Hollywood heads North in search of fortune

by Beacon Staff • October 19, 2005

North Country, New Zealand director Niki Caro's follow-up feature to the crowd-pleasing Whale Rider, opens in the aftermath of an ostensibly disturbing scene of domestic violence. In a flustering moment, Josey Aimes (Charlize Theron), an unlucky and oppressed mother with an unfortunate mullet, decides to leave her abusive husband. The audience is forced to stick with Josey for the rest of the film. But, this initial situation is too sudden and immediately asks the audience to sympathize with a character who has barely been introduced.

After much financial struggle, Josey decides to work in Northern Minnesota working around the male-dominated coal mines. She, along with her female coworkers, initially tolerates the abuse from the vulgar men since the check allows her to pay the bills and pamper her children. Yet, once the misogynist practical jokes turn into harrowing experiences, including the devastating tipping of a port-a-potty, Josey decides that she must sacrifice her job for women's liberation. She contacts a lawyer friend and starts a seminal class action sexual harassment case.

Sound like a Lifetime Movie of the Week? Well, it is not far off. And how about the culminating court scenes? They are not nearly as compelling as the pedestrian ones seen each week on "Law & Order."

As showcased in the opening moments, the film would rather spend time showing the adversity Josey faces in and out of the court than develop her character. Unfortunately, aside from the usual cinematic characterization, Josey seems to be there only to fulfill the political purpose of the film, which is to portray an unfairly abused woman as a resilient underdog against the male-centric institutions of America. The same could be said for the bland supporting characters as well.

Within the first minute of the film, the phrase "inspired by true events" (not "based upon a true story") appears on the screen. This, of course, means that an event similar to the one in the film occurred-but most of the script is fabricated. Ironically, the film will most likely be remembered (if it is remembered at all) for its social importance and not because of adept filmmaking, which is noticeably lacking.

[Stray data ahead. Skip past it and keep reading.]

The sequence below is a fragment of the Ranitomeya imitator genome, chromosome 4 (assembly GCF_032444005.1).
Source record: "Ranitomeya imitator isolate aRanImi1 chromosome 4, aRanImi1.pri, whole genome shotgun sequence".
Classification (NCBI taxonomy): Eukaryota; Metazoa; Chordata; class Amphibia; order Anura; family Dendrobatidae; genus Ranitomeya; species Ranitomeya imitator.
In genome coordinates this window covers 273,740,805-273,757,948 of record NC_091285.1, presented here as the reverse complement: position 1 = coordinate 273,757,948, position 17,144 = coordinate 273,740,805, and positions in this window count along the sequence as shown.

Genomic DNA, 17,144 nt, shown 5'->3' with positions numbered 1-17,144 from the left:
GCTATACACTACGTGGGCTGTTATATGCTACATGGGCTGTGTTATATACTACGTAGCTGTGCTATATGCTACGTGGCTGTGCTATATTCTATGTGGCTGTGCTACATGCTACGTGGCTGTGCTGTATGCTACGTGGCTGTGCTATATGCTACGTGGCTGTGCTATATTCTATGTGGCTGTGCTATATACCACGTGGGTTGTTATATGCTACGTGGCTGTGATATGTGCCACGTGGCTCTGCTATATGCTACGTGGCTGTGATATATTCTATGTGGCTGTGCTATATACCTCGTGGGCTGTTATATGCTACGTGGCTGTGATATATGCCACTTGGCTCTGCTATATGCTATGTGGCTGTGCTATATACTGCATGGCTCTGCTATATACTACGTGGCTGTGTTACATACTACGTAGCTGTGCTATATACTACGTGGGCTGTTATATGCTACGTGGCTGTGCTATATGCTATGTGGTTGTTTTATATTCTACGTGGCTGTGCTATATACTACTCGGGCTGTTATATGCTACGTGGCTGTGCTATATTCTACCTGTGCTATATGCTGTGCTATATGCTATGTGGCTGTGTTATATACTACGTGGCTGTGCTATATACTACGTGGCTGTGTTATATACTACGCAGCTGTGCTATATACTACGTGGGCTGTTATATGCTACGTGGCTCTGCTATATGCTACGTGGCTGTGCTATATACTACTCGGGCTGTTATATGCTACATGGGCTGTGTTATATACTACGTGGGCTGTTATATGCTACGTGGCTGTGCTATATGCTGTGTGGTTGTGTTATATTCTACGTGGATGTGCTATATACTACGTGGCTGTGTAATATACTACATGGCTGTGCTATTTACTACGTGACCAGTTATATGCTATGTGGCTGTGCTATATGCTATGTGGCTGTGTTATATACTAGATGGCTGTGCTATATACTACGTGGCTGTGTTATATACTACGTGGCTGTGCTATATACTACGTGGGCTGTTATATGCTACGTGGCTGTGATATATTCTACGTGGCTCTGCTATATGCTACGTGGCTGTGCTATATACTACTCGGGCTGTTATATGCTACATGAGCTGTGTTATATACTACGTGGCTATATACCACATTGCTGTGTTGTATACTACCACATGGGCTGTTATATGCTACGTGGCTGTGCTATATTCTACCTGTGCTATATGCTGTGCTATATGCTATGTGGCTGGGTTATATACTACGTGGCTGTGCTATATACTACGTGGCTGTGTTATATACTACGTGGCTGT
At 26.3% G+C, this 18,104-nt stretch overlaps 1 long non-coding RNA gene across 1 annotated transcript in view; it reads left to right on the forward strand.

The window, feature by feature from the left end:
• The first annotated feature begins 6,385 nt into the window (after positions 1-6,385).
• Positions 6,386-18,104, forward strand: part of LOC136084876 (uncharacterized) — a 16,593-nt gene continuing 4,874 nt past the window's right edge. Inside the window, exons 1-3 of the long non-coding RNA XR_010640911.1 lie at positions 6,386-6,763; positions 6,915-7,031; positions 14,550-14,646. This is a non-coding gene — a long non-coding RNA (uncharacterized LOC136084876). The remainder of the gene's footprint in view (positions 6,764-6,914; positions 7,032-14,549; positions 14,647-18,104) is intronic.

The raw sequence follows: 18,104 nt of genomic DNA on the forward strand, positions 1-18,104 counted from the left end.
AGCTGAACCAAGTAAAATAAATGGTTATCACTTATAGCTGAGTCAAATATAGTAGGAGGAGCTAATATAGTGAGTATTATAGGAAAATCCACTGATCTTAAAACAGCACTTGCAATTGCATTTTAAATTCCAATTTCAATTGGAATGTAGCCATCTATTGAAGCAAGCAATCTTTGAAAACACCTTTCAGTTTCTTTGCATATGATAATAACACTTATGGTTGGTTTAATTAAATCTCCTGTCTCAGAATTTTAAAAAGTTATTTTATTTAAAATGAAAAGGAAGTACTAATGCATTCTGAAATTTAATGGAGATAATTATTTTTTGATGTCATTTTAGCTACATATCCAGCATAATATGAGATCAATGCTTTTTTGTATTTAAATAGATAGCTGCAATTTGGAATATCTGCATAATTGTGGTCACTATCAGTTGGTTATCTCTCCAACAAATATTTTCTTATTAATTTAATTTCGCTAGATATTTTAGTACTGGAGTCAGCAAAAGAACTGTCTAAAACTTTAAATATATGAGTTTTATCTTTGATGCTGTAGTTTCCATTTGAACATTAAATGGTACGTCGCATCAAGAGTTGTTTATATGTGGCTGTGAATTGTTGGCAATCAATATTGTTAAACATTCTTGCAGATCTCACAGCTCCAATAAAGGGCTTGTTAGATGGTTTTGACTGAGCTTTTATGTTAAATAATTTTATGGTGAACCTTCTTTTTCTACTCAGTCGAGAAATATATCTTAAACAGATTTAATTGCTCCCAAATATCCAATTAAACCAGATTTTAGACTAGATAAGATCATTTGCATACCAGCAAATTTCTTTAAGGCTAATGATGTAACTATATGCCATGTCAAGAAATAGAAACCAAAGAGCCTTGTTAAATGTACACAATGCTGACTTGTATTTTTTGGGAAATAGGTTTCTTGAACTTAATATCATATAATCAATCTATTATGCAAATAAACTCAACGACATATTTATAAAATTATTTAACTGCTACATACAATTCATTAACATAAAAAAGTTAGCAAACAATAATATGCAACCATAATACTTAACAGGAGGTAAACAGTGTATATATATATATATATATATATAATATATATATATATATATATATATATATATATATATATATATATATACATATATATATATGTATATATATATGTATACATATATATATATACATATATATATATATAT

The director's previous film, Whale Rider, was a poignant tale of female ambition and the Maori culture. In North Country, also a tale of women's empowerment, Caro goes from having compassion for the characters and audience to becoming unbearably didactic. In Whale Rider, she simultaneously went for the heart and the mind, but there is a serious lack of the latter here.

The advertisements for North Country boast the presence of three Academy Award winning actresses: Theron, Frances McDormand and Sissy Spacek. Theron portrays Josey with conviction and integrity-and a few too many tears. The constant close-ups of Theron's pretty yet distraught face are used excessively to the point where they became grating. If Theron scores an Oscar nomination for this performance (which she might), she will have a difficult time deciding which "Oscar clip" to use since half of her scenes are the type of hysterical confessionals that most actors submit.

McDormand reprises her Fargo accent to play the generic best friend who has problems of her own. Spacek's role as Josey's mother is more of a glorified cameo. She merely exists to represent the old-fashioned perspective on gender roles, as does Richard Jenkins, who plays Josey's stoic father and gives Theron another reason to cry. The scant use of McDormand and Spacek's talent is downright ignominious.

Near the beginning of the film, there is an intriguingly symbolic shot of a dead elk lying in the back of a truck. The hunted animal hyperbolically sets precedence for the cruelty that Josey will soon face. Unfortunately, the film does not explore this potent theme of man's blatant brutality. In fact, it struggles hard not to be an indictment of na